Tourism Development during a Climate Crisis: A Case study of Tuktoyaktuk, NT and the Inuvik-Tuktoyaktuk Highway

Regions: Inuvialuit Settlement Region

Tags: social sciences, climate change, tourism

Principal Investigator: Bagnall, Desiree (1)
Licence Number: 16678
Organization: Royal Roads University
Licensed Year(s): 2020
Issued: Jan 20, 2020

Objective(s): To study how climate change is affecting community tourism development in Tuktoyaktuk, from the perspective of the Inuvialuit.

Project Description: This licence has been issued for the scientific research application No.4598.

The purpose of this case study is to bridge the knowledge gap between western ways of knowing and Inuvialuit ways of knowing of climate change, mitigation, vulnerability, adaptation, and resiliency and how this correlates with community tourism development as a strategy for economic diversification. The research question this study specifically seeks to answer is “how is climate change affecting community tourism development in Tuktoyaktuk, NT from the perspective of the Inuvialuit?”

This research will be conducted in the community of Tuktoyaktuk, within the Beaufort Delta region of the Northwest Territories and within the borders of the Inuvialuit Settlement Region. Community members will be asked to participate in this study via two focus groups, conducted during a one-week period. In order to protect their people and ensure research was undertaken appropriately, the National Inuit Strategy on Research (2018) identified 5 priority areas for research conducted with Inuit communities and peoples:
•Advance Inuit Governance in Research
•Enhance the ethical conduct of research
•Align funding with Inuit researchers
•Ensure Inuit access, ownership, and control over data and information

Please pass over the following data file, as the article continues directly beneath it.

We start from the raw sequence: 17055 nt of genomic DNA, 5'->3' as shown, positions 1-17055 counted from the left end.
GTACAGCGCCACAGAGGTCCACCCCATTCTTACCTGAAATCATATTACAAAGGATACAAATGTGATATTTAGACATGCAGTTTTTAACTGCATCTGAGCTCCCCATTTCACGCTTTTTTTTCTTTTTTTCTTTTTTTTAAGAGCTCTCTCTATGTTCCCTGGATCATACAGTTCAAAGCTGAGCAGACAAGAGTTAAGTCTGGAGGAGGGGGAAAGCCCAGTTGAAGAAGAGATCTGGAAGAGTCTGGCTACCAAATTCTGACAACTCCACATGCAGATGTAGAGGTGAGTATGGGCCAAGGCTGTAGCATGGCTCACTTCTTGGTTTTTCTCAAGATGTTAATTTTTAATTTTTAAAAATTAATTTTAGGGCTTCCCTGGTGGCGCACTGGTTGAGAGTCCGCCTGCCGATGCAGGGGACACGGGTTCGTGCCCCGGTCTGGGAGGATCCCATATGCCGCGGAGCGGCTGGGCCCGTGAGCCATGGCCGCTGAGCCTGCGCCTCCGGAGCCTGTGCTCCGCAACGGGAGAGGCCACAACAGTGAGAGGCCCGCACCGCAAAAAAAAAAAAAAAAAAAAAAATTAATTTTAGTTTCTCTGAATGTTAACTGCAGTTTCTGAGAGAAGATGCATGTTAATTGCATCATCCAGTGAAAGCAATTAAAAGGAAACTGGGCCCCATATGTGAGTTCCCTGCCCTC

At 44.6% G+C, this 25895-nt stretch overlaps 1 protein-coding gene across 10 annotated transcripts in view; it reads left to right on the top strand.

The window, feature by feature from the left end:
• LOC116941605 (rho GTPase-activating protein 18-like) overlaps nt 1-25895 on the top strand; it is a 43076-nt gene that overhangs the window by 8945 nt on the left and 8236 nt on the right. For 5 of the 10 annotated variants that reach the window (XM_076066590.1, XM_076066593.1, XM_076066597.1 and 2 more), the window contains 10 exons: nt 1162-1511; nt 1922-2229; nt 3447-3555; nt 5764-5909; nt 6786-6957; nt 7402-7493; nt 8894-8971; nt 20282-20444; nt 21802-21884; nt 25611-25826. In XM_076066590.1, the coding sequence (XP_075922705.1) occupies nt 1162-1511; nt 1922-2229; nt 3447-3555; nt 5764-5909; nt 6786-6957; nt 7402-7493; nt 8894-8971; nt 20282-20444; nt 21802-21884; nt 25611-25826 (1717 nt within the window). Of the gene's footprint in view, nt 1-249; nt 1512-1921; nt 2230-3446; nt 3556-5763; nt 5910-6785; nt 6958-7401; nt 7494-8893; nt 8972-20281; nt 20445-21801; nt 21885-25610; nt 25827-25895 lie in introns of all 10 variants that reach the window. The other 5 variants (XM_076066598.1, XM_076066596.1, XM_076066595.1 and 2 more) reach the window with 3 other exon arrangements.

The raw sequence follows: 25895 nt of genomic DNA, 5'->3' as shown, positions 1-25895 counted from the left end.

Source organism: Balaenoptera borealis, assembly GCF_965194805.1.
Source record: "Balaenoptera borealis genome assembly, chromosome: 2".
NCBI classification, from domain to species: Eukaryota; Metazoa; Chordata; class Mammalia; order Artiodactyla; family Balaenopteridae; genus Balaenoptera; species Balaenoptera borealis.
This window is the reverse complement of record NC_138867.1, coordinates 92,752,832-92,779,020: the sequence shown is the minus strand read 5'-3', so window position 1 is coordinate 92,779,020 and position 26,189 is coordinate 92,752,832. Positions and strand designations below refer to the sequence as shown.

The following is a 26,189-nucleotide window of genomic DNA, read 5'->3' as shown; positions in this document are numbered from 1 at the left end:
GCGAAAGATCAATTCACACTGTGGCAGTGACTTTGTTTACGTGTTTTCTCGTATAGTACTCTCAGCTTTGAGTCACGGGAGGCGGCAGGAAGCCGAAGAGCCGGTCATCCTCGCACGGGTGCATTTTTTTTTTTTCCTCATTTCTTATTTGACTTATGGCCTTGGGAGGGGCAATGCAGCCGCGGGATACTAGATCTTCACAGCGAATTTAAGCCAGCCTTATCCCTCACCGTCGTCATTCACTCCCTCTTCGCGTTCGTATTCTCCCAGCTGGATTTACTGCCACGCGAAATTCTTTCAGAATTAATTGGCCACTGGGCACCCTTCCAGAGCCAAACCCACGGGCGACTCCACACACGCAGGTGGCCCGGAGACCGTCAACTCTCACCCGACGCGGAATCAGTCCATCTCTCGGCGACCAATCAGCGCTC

•Build capacity in Inuit Nunangat research

In order to meet these priorities, this research will use an Indigenist approach to collecting, analyzing, and presenting the research findings. The word, Indigenist refers to an approach to research that is mindful and respectful of Indigenous ontologies (realities) and epistemologies (ways of knowing). This research is a qualitative inquiry with emphasis on participatory and/or community-based approaches; whereas, the efforts to answering the research question become a collaborative effort between the researcher and community participants.

The Principal Investigator (PI) will use a snowball sampling method to recruiting participants for the two focus groups.

In order to achieve well-rounded and valid research results, the PI will utilize one primary and two secondary methods of data collection. The PI will be facilitating two focus groups as the primary source of information. As secondary methods for collecting the data the PI will employ a participant observation method as well as conduct a thorough and complete literature review.

To analyze the collected data, the PI will be using grounded theory or thematic coding. Grounded theory is an approach to research within the social sciences that seeks to build upon the data to generate theories based on patterns. Thematic coding is the process in which identifies these patterns and will connect and categorize them into to support theory. Lastly, an extensive literature review of relevant journal articles and documents concerned with climate change, tourism development, and the integration of Indigenous ways of knowing will provide an overview of the current state of knowledge in these key areas. A literature review consists of thoroughly examining the work of fellow researchers in a similar area of study; in this case, tourism development and climate change. Literature reviews are integral to informing the researcher on what has already been done, what needs to be done, and provides direction to addressing shortfalls of existing research.

The PI has sent emails to various contacts within the Hamlet of Tuktoyaktuk to ensure the community is aware and accepting of the research proposal. Reports will be prepared for the community and stakeholders.

The fieldwork for this study will be conducted from January 17, 2020 to October 31, 2020.